A romantic drama by Shakespeare performed and probably written in 1611, printed in the First Folio (1623). Although there are contemporary accounts of the shipwreck of the Sea‐Venture in 1609 and passages from Golding's Ovid and Florio's Montaigne contribute details to the play, no single source for it is known.
Prospero, duke of Milan, ousted from his throne by his brother Antonio, and turned adrift on the sea with his child Miranda, has been cast upon a lonely island. This had been the place of banishment of the witch Sycorax. Prospero, by his knowledge of magic, has released various spirits (including Ariel) formerly imprisoned by the witch, and these now obey his orders. He also keeps in service the witch's son Caliban, a misshapen monster, the sole inhabitant of the island. Prospero and Miranda have lived thus for twelve years. When the play begins a ship carrying the usurper, his confederate Alonso, king of Naples, his brother Sebastian and son Ferdinand, is by the art of Prospero wrecked on the island. The passengers are saved, but Ferdinand is thought by the rest to be drowned, and he thinks this is their fate. According to Prospero's plan Ferdinand and Miranda are thrown together, fall in love, and plight their troths. Prospero appears to distrust Ferdinand and sets him to carrying logs. On another part of the island Sebastian and Antonio plot to kill Alonso and Gonzalo, ‘an honest old Councellor’ who had helped Prospero in his banishment. Caliban offers his services to Stephano, a drunken butler, and Trinculo, a jester, and persuades them to try to murder Prospero. As their conspiracy nears him, Prospero breaks off the masque of Iris, Juno, and Ceres, which Ariel has presented to Ferdinand and Miranda. Caliban, Stephano and Trinculo are driven off and Ariel brings the king and his courtiers to Prospero's cell. There he greets ‘My true preserver’ Gonzalo, forgives his brother Antonio, on the condition that he restores his dukedom to him, and re‐unites Alonso with his son Ferdinand, who is discovered playing chess with Miranda. While Alonso repents for what he has done, Antonio and Sebastian do not speak directly to Prospero, but exchange ironical and cynical comments with each other. The boatswain and master of the ship appear to say that it has been magically repaired and that the crew is safe. Before all embark for Italy Prospero frees Ariel from his service, renounces his magic, and leaves Caliban once more alone on the island.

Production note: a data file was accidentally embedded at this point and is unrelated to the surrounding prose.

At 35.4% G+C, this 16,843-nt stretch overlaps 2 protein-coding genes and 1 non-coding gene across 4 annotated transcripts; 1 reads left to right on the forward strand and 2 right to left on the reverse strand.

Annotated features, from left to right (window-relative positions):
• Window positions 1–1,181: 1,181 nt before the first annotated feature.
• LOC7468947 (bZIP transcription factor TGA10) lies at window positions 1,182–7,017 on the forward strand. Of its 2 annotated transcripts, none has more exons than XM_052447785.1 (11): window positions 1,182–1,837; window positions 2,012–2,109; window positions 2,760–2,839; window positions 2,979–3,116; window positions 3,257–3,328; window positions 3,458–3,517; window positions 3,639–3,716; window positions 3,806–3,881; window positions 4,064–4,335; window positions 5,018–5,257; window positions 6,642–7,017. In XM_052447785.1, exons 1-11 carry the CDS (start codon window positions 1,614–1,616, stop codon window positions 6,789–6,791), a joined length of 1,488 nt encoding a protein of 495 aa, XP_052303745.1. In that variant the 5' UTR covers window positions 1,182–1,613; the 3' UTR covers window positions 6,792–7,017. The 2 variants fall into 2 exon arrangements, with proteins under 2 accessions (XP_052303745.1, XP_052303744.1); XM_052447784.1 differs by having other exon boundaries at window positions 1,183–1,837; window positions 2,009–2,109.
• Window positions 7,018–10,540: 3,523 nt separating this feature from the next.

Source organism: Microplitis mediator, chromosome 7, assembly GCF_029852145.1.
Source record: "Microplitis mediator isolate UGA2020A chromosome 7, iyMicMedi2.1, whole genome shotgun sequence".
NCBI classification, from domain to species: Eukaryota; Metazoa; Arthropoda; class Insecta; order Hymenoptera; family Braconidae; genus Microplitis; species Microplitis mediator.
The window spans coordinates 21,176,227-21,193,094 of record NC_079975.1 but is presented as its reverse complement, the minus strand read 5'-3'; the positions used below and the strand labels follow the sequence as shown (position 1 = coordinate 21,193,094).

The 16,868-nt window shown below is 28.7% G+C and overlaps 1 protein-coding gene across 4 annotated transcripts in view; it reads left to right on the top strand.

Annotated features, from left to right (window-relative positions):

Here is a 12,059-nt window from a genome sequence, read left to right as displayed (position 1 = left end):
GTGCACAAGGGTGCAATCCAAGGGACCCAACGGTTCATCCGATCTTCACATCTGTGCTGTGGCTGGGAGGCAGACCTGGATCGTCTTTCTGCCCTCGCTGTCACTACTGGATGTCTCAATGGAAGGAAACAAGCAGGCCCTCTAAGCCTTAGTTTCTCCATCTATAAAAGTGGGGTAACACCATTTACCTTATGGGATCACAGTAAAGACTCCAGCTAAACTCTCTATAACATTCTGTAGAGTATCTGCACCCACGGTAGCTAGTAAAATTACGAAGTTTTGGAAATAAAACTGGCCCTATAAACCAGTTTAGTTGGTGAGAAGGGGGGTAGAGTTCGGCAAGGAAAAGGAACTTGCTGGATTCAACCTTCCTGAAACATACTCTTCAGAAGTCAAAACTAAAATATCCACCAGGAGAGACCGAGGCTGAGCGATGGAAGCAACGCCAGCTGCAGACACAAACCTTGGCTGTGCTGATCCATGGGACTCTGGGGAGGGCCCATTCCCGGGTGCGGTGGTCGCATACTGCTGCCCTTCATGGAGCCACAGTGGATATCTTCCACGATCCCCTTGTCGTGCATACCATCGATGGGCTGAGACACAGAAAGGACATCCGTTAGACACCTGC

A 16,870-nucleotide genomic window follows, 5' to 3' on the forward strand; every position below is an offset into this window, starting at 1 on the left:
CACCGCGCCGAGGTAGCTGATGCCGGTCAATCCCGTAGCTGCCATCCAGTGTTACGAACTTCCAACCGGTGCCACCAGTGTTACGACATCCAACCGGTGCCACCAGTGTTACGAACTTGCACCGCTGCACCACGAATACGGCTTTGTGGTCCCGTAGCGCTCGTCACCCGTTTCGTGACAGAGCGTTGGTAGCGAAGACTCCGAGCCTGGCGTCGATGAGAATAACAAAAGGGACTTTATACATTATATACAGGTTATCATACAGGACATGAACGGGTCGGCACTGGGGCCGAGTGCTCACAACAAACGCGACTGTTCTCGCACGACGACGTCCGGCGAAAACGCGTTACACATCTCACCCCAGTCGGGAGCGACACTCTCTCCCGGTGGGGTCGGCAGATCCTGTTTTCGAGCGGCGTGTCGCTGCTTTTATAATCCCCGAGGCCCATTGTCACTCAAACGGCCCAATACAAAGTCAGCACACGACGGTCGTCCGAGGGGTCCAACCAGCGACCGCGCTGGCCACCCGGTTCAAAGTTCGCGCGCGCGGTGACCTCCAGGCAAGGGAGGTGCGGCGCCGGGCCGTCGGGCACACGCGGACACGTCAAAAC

Related content in Oxford Reference
William Shakespeare (1564—1616) playwright and poet